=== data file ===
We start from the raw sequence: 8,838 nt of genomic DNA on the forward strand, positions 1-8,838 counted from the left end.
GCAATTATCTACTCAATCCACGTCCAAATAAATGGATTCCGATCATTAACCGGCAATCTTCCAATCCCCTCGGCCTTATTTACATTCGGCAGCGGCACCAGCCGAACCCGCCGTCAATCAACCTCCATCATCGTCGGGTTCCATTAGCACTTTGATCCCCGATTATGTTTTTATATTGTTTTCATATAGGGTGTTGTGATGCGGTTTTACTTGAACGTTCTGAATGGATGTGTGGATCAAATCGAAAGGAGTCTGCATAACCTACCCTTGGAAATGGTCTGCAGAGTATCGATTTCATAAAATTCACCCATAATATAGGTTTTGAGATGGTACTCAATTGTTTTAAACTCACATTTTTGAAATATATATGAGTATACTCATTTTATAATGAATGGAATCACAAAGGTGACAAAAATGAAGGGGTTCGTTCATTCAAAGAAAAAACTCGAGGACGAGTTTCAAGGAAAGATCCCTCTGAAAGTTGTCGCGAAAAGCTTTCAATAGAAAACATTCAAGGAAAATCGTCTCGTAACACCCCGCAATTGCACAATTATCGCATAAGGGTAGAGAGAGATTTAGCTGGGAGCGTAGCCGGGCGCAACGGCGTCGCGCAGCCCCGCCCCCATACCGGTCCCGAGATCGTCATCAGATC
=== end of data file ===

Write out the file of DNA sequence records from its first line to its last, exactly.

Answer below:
We start from the raw sequence: 8,838 nt of genomic DNA on the forward strand, positions 1-8,838 counted from the left end.
GCAATTATCTACTCAATCCACGTCCAAATAAATGGATTCCGATCATTAACCGGCAATCTTCCAATCCCCTCGGCCTTATTTACATTCGGCAGCGGCACCAGCCGAACCCGCCGTCAATCAACCTCCATCATCGTCGGGTTCCATTAGCACTTTGATCCCCGATTATGTTTTTATATTGTTTTCATATAGGGTGTTGTGATGCGGTTTTACTTGAACGTTCTGAATGGATGTGTGGATCAAATCGAAAGGAGTCTGCATAACCTACCCTTGGAAATGGTCTGCAGAGTATCGATTTCATAAAATTCACCCATAATATAGGTTTTGAGATGGTACTCAATTGTTTTAAACTCACATTTTTGAAATATATATGAGTATACTCATTTTATAATGAATGGAATCACAAAGGTGACAAAAATGAAGGGGTTCGTTCATTCAAAGAAAAAACTCGAGGACGAGTTTCAAGGAAAGATCCCTCTGAAAGTTGTCGCGAAAAGCTTTCAATAGAAAACATTCAAGGAAAATCGTCTCGTAACACCCCGCAATTGCACAATTATCGCATAAGGGTAGAGAGAGATTTAGCTGGGAGCGTAGCCGGGCGCAACGGCGTCGCGCAGCCCCGCCCCCATACCGGTCCCGAGATCGTCATCAGATC